Now, you begin to see the genuinely unpleasant person Ami is, when she says to Twila, "I'm just glad I didn't swear on my little brother or my family, 'cause that would be real yucky." Okay, first of all, "yucky"? What's next, a frowny-face tattoo? Second, please keep in mind that the person who dragged Ami's little brother into this discussion of reality-show moralizing was Ami. And if that's not "yucky," I just don't know what is. Furthermore, I realize that oath-taking is an old and sacred tradition, but this entire thing with "swearing on" people is so stupid. The only people who really care about maintaining some kind of a "I swear on so-and-so" system are people who want everyone to agree to some kind of system of "safe words" so they can lie all they want and then be able to repurchase their credibility for one "I swear on my father's grave" or whatever. It seems like a load of hooey to me. "I swear on my son," "I swear on that tree," "I swear on my children," who cares? It's all lying. Lying is generally bad in real life with the usual white-lie exceptions, but it's not bad on Survivor, because lying is part of the game. I mean, it doesn't actually endanger your son if you swear on your son and you're lying. That doesn't actually cause your son to die, unless you live in a Stephen King novel, so it has nothing to do with how much you love him or how important he is to you. What is the difference between saying, "I give you my word," and "I swear on my son"? Nothing. In both cases, in real life, you should be telling the truth. In both cases, in Survivor, it makes no difference.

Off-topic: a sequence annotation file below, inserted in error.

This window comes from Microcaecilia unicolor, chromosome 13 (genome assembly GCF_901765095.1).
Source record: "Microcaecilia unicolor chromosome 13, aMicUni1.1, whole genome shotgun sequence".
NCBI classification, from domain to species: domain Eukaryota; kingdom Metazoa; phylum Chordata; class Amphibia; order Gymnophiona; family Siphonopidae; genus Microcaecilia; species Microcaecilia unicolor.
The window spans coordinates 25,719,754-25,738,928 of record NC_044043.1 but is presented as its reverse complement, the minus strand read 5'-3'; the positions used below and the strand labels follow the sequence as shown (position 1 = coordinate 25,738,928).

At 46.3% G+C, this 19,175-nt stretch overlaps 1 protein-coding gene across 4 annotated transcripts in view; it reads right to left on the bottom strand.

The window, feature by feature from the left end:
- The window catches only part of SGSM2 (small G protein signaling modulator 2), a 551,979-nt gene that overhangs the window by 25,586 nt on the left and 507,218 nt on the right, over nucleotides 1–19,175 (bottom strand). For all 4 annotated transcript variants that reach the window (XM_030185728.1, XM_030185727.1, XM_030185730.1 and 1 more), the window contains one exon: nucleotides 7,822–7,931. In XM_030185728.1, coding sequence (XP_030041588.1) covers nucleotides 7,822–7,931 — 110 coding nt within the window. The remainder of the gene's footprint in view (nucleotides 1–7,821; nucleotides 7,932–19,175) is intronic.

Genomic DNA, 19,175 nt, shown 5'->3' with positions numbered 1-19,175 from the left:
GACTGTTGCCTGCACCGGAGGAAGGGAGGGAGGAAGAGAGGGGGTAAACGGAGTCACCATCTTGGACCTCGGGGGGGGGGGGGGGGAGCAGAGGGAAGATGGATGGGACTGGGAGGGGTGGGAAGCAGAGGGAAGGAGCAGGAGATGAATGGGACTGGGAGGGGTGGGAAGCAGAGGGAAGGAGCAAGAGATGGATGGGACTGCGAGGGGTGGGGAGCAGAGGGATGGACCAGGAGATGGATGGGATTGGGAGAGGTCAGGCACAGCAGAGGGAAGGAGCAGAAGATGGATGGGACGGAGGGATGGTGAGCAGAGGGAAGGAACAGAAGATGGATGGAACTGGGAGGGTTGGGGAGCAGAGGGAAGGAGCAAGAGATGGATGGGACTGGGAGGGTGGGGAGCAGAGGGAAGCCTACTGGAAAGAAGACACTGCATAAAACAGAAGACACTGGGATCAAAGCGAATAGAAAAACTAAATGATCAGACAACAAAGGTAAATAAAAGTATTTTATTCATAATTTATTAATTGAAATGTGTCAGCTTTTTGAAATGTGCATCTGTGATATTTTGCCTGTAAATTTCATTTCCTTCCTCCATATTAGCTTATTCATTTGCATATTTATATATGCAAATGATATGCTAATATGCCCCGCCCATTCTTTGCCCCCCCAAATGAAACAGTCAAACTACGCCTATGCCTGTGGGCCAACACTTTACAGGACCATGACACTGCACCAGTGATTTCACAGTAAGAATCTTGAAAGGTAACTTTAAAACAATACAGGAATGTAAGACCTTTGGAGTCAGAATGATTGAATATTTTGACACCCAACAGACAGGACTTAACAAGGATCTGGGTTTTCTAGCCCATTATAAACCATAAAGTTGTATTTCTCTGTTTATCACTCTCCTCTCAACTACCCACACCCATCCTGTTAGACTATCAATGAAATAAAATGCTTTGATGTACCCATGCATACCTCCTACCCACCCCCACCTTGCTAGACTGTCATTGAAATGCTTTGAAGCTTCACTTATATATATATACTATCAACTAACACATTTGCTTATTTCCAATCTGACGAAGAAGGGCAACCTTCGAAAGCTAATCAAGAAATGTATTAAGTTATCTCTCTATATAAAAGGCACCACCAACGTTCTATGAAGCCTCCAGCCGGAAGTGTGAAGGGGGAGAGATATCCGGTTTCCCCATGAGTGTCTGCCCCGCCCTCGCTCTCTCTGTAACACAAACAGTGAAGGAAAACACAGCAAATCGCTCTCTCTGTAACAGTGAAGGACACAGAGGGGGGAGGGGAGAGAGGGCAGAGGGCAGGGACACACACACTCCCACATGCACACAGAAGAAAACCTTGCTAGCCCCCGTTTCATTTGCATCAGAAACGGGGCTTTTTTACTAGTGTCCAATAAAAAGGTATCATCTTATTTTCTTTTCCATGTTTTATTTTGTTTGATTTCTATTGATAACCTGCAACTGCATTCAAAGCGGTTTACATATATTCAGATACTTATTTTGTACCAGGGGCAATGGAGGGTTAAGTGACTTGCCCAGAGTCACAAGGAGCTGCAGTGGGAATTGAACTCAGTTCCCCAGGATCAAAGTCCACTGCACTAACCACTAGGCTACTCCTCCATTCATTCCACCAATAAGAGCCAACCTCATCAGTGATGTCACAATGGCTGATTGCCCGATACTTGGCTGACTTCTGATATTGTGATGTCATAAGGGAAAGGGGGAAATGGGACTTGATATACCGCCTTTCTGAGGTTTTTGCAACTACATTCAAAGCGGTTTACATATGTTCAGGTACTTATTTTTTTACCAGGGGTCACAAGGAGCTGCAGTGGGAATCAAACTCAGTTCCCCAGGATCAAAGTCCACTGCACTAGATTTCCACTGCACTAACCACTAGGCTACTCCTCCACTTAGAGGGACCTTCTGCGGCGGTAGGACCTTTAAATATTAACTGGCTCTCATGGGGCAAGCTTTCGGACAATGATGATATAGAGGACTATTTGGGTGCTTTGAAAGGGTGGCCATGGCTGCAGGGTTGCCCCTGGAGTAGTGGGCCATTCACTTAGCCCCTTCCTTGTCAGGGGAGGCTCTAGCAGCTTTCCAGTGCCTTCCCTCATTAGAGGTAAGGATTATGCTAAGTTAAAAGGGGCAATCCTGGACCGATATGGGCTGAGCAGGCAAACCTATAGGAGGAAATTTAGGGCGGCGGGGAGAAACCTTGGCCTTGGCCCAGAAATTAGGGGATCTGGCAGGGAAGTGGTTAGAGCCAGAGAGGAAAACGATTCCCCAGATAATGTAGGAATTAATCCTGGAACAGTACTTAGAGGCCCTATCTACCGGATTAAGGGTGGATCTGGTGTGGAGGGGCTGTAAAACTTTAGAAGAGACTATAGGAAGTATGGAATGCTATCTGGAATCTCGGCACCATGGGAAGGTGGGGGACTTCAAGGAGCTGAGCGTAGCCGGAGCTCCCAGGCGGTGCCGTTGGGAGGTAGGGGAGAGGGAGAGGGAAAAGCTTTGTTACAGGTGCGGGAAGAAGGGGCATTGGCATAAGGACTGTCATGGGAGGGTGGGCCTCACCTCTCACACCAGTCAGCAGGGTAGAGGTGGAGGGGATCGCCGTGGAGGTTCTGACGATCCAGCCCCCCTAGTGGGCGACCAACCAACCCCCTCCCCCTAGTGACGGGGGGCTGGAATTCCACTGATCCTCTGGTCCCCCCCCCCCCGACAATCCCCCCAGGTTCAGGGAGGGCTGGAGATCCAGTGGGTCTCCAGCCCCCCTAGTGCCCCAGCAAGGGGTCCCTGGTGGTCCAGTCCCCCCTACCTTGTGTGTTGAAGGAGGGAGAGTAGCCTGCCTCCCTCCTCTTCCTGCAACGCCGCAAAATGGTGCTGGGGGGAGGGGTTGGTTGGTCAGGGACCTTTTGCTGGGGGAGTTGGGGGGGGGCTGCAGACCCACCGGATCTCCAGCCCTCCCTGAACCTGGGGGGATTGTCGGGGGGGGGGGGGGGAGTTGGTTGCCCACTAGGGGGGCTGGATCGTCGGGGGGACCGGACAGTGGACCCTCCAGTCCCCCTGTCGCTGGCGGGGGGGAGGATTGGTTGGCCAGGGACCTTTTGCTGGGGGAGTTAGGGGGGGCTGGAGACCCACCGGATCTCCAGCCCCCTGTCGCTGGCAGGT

The reason Ami is mad, it appears to me, is that she misjudged Twila to be some kind of a backwards hick who, in Ami's mind, would never swear on her son and lie. That's what I think. Ami believed that she had Twila pegged as the sort of simpleton who believes in Elvis sightings and believes that you will kill your son if you swear on his name and you're lying. In other words, Ami thought Twila had an identifiable weakness, which was a superstitious, unsophisticated belief in the validity of swearing on things or people. Turns out Twila was faking that quality, largely. And Ami is angry as all hell, because she has been flat-out beat by Twila, whom Ami has never respected, ever, going so far as to lecture her about her femininity in front of a group of other women, which, seriously? One does not do, particularly when one is talking to a woman who has had a child, and presumably is thus familiar with her femininity and has managed just fine up to now without French braids. Ami, I believe, resents being outsmarted by a southern highway worker.